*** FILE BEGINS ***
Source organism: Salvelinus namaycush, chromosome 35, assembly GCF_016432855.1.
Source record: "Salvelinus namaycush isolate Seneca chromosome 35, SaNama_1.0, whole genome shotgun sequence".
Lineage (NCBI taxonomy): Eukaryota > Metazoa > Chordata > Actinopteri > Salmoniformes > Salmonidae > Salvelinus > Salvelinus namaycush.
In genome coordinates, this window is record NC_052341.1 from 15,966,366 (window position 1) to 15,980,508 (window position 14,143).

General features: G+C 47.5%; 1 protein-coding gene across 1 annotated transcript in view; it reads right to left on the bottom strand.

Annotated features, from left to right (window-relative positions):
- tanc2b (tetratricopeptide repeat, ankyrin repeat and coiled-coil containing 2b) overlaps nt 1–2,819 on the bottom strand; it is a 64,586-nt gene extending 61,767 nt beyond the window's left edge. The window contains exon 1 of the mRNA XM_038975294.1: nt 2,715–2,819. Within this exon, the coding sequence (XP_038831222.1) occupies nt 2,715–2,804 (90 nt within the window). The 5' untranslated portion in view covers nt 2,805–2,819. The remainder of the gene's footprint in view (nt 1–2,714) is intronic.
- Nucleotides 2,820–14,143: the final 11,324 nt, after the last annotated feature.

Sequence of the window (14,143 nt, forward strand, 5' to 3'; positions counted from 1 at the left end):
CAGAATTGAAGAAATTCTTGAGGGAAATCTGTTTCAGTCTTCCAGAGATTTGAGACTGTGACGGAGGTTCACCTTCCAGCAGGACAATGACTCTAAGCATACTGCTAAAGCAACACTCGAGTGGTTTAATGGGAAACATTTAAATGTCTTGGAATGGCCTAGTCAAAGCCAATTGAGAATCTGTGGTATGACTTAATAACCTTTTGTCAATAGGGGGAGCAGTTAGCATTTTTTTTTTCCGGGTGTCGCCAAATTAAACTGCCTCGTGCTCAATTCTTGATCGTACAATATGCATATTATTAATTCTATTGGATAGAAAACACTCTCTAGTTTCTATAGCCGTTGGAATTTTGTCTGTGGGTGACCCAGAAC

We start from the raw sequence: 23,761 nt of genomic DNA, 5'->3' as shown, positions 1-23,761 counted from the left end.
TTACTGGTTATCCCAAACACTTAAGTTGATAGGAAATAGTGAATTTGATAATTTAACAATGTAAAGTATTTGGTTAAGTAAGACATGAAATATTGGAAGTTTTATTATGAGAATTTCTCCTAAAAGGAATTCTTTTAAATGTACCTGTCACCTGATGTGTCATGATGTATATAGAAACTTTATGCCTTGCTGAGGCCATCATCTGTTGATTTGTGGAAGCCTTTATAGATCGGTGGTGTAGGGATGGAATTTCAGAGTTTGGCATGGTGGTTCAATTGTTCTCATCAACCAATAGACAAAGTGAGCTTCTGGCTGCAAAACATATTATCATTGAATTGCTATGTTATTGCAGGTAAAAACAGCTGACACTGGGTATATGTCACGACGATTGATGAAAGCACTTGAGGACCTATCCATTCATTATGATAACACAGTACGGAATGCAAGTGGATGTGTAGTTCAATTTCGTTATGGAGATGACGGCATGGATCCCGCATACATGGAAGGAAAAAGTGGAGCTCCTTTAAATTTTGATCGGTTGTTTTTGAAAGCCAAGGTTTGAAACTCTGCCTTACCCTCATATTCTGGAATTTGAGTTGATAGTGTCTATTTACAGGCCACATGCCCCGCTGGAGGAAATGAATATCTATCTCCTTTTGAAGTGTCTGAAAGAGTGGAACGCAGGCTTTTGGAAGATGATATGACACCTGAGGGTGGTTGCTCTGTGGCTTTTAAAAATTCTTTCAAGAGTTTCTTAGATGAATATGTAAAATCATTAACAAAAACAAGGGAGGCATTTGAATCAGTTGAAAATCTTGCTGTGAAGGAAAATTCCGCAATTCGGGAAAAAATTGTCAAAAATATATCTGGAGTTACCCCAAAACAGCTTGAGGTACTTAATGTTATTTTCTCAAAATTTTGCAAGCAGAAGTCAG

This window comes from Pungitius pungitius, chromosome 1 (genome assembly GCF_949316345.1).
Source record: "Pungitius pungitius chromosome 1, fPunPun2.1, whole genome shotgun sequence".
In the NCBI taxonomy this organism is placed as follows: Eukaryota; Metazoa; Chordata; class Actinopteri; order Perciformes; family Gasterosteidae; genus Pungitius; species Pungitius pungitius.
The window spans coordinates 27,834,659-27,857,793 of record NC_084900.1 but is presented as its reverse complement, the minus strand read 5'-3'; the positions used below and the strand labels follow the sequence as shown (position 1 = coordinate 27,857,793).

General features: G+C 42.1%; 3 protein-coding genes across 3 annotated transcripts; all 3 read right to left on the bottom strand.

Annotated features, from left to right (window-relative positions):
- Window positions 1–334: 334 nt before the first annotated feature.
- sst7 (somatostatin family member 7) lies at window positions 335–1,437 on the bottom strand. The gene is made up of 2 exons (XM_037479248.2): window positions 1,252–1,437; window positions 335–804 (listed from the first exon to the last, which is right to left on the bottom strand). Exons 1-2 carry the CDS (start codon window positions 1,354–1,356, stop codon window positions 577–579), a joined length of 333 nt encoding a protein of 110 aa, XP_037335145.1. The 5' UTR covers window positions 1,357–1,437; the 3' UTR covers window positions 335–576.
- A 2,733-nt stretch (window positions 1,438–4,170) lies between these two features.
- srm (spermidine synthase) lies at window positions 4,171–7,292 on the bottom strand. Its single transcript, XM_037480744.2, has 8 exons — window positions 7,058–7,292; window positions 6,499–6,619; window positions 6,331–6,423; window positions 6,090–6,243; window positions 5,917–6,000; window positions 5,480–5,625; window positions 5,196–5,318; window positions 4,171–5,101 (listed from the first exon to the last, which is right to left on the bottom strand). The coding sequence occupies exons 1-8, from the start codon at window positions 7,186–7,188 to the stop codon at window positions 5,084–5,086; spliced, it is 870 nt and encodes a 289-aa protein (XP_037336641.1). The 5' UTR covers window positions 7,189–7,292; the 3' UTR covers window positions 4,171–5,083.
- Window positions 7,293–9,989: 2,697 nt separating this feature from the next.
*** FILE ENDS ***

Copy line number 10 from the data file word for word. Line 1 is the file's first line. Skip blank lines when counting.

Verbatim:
CAGAATTGAAGAAATTCTTGAGGGAAATCTGTTTCAGTCTTCCAGAGATTTGAGACTGTGACGGAGGTTCACCTTCCAGCAGGACAATGACTCTAAGCATACTGCTAAAGCAACACTCGAGTGGTTTAATGGGAAACATTTAAATGTCTTGGAATGGCCTAGTCAAAGCCAATTGAGAATCTGTGGTATGACTTAATAACCTTTTGTCAATAGGGGGAGCAGTTAGCATTTTTTTTTTCCGGGTGTCGCCAAATTAAACTGCCTCGTGCTCAATTCTTGATCGTACAATATGCATATTATTAATTCTATTGGATAGAAAACACTCTCTAGTTTCTATAGCCGTTGGAATTTTGTCTGTGGGTGACCCAGAAC